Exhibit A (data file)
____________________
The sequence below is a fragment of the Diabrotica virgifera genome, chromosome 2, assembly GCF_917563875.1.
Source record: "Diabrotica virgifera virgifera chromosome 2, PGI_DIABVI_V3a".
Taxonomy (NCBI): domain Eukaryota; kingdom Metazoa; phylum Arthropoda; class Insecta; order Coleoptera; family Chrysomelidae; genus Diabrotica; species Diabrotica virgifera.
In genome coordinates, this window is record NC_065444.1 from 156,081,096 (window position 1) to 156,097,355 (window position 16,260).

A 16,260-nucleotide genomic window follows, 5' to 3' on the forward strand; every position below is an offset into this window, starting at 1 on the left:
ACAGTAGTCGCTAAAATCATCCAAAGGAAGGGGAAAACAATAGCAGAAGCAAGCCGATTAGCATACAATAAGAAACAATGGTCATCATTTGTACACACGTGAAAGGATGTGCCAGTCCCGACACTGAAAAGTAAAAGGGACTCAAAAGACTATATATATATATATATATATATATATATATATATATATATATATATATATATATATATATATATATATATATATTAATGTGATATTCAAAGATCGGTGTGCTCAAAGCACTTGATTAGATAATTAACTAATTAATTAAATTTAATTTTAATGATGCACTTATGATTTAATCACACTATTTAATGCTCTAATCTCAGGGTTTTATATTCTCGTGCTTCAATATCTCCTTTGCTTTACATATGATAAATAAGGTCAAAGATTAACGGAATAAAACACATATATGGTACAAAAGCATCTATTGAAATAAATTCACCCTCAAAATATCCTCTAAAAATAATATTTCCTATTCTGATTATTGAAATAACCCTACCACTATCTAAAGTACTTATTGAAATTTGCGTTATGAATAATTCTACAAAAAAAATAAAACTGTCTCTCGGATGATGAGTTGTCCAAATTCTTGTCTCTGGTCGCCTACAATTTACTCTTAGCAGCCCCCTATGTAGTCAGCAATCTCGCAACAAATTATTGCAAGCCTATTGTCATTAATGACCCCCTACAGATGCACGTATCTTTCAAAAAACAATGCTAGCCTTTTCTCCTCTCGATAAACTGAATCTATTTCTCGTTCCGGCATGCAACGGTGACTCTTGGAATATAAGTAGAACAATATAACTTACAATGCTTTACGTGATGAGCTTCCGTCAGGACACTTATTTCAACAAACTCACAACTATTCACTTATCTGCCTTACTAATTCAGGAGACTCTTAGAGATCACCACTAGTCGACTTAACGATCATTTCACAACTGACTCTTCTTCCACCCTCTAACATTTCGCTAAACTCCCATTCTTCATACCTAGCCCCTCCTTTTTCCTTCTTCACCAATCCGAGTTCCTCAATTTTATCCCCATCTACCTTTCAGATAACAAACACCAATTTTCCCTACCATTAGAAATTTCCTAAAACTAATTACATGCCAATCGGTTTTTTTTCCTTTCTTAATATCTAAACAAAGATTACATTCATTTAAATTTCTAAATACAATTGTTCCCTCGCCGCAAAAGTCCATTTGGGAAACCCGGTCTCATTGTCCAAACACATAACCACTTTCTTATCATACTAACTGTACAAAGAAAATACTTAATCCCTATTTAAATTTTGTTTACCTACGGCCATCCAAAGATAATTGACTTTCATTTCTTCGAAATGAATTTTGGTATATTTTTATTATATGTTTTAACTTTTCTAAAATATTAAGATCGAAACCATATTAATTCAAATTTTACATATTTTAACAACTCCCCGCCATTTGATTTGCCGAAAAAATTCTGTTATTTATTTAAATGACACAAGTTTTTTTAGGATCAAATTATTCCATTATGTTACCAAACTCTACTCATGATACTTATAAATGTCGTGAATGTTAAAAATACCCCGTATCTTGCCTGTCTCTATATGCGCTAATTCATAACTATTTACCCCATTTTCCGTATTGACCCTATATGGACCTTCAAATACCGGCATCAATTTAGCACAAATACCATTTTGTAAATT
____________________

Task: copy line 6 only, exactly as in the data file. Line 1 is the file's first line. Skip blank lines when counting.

ACAGTAGTCGCTAAAATCATCCAAAGGAAGGGGAAAACAATAGCAGAAGCAAGCCGATTAGCATACAATAAGAAACAATGGTCATCATTTGTACACACGTGAAAGGATGTGCCAGTCCCGACACTGAAAAGTAAAAGGGACTCAAAAGACTATATATATATATATATATATATATATATATATATATATATATATATATATATATATATATATATATATATATATTAATGTGATATTCAAAGATCGGTGTGCTCAAAGCACTTGATTAGATAATTAACTAATTAATTAAATTTAATTTTAATGATGCACTTATGATTTAATCACACTATTTAATGCTCTAATCTCAGGGTTTTATATTCTCGTGCTTCAATATCTCCTTTGCTTTACATATGATAAATAAGGTCAAAGATTAACGGAATAAAACACATATATGGTACAAAAGCATCTATTGAAATAAATTCACCCTCAAAATATCCTCTAAAAATAATATTTCCTATTCTGATTATTGAAATAACCCTACCACTATCTAAAGTACTTATTGAAATTTGCGTTATGAATAATTCTACAAAAAAAATAAAACTGTCTCTCGGATGATGAGTTGTCCAAATTCTTGTCTCTGGTCGCCTACAATTTACTCTTAGCAGCCCCCTATGTAGTCAGCAATCTCGCAACAAATTATTGCAAGCCTATTGTCATTAATGACCCCCTACAGATGCACGTATCTTTCAAAAAACAATGCTAGCCTTTTCTCCTCTCGATAAACTGAATCTATTTCTCGTTCCGGCATGCAACGGTGACTCTTGGAATATAAGTAGAACAATATAACTTACAATGCTTTACGTGATGAGCTTCCGTCAGGACACTTATTTCAACAAACTCACAACTATTCACTTATCTGCCTTACTAATTCAGGAGACTCTTAGAGATCACCACTAGTCGACTTAACGATCATTTCACAACTGACTCTTCTTCCACCCTCTAACATTTCGCTAAACTCCCATTCTTCATACCTAGCCCCTCCTTTTTCCTTCTTCACCAATCCGAGTTCCTCAATTTTATCCCCATCTACCTTTCAGATAACAAACACCAATTTTCCCTACCATTAGAAATTTCCTAAAACTAATTACATGCCAATCGGTTTTTTTTCCTTTCTTAATATCTAAACAAAGATTACATTCATTTAAATTTCTAAATACAATTGTTCCCTCGCCGCAAAAGTCCATTTGGGAAACCCGGTCTCATTGTCCAAACACATAACCACTTTCTTATCATACTAACTGTACAAAGAAAATACTTAATCCCTATTTAAATTTTGTTTACCTACGGCCATCCAAAGATAATTGACTTTCATTTCTTCGAAATGAATTTTGGTATATTTTTATTATATGTTTTAACTTTTCTAAAATATTAAGATCGAAACCATATTAATTCAAATTTTACATATTTTAACAACTCCCCGCCATTTGATTTGCCGAAAAAATTCTGTTATTTATTTAAATGACACAAGTTTTTTTAGGATCAAATTATTCCATTATGTTACCAAACTCTACTCATGATACTTATAAATGTCGTGAATGTTAAAAATACCCCGTATCTTGCCTGTCTCTATATGCGCTAATTCATAACTATTTACCCCATTTTCCGTATTGACCCTATATGGACCTTCAAATACCGGCATCAATTTAGCACAAATACCATTTTGTAAATT